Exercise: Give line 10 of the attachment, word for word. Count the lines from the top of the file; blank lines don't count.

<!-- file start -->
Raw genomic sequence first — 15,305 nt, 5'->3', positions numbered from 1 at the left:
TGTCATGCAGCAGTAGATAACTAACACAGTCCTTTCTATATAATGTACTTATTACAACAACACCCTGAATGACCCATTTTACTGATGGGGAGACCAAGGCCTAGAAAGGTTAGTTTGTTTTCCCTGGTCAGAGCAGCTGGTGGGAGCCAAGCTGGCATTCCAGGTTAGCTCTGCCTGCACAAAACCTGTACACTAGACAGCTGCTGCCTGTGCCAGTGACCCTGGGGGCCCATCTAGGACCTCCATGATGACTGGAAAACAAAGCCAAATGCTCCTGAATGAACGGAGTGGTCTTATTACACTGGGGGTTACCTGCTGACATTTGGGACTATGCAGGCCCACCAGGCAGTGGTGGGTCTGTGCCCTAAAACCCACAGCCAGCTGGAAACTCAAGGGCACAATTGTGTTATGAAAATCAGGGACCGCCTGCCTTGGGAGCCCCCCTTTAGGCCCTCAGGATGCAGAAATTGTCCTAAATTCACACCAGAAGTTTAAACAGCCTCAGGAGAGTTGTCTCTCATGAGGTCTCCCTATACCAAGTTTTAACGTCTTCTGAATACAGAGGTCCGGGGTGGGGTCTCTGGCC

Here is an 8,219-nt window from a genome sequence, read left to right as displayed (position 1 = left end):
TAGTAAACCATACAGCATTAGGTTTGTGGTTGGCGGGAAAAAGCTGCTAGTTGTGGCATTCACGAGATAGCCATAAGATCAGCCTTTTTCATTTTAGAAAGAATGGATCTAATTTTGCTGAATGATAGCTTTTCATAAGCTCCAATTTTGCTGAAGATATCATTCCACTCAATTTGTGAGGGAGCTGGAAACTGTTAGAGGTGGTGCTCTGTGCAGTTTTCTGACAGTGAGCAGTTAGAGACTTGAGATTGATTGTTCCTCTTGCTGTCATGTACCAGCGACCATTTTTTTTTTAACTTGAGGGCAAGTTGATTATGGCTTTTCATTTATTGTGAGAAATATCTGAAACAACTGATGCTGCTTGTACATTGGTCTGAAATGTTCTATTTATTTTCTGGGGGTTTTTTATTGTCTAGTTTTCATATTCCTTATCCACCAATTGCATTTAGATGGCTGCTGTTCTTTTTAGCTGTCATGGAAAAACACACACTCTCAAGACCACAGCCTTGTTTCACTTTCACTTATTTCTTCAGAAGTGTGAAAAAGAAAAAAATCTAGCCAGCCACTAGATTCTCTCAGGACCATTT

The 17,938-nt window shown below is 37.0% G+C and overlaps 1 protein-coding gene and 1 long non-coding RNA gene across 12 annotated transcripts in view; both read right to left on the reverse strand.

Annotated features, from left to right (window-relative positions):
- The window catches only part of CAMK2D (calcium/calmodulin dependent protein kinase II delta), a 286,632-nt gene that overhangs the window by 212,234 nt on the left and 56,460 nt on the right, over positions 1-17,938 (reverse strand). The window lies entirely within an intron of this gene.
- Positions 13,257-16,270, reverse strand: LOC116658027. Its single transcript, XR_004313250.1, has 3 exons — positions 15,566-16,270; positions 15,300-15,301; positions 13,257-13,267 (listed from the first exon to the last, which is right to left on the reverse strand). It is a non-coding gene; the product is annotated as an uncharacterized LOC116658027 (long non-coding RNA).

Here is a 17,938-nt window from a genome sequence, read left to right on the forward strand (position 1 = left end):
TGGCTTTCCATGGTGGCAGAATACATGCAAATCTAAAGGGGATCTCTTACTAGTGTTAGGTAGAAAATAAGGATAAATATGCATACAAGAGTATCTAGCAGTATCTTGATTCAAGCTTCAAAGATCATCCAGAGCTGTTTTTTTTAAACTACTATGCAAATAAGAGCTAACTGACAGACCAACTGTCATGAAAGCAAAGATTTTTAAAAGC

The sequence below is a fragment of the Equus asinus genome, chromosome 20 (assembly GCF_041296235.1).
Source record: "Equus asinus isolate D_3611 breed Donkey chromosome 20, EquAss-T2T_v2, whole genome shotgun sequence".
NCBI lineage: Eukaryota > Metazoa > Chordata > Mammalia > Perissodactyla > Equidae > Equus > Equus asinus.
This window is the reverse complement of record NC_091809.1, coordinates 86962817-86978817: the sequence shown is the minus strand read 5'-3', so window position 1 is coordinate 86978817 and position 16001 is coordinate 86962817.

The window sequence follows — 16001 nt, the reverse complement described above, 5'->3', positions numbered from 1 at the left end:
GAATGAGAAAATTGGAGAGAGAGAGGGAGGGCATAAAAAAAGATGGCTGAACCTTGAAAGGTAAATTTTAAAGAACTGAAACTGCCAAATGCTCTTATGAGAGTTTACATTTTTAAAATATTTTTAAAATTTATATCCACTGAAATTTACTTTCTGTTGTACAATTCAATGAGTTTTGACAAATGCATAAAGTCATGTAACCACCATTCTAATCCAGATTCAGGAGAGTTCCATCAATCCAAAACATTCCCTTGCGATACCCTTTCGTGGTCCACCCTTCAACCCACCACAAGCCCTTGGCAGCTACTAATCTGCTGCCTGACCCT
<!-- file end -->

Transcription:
TGGCTTTCCATGGTGGCAGAATACATGCAAATCTAAAGGGGATCTCTTACTAGTGTTAGGTAGAAAATAAGGATAAATATGCATACAAGAGTATCTAGCAGTATCTTGATTCAAGCTTCAAAGATCATCCAGAGCTGTTTTTTTTAAACTACTATGCAAATAAGAGCTAACTGACAGACCAACTGTCATGAAAGCAAAGATTTTTAAAAGC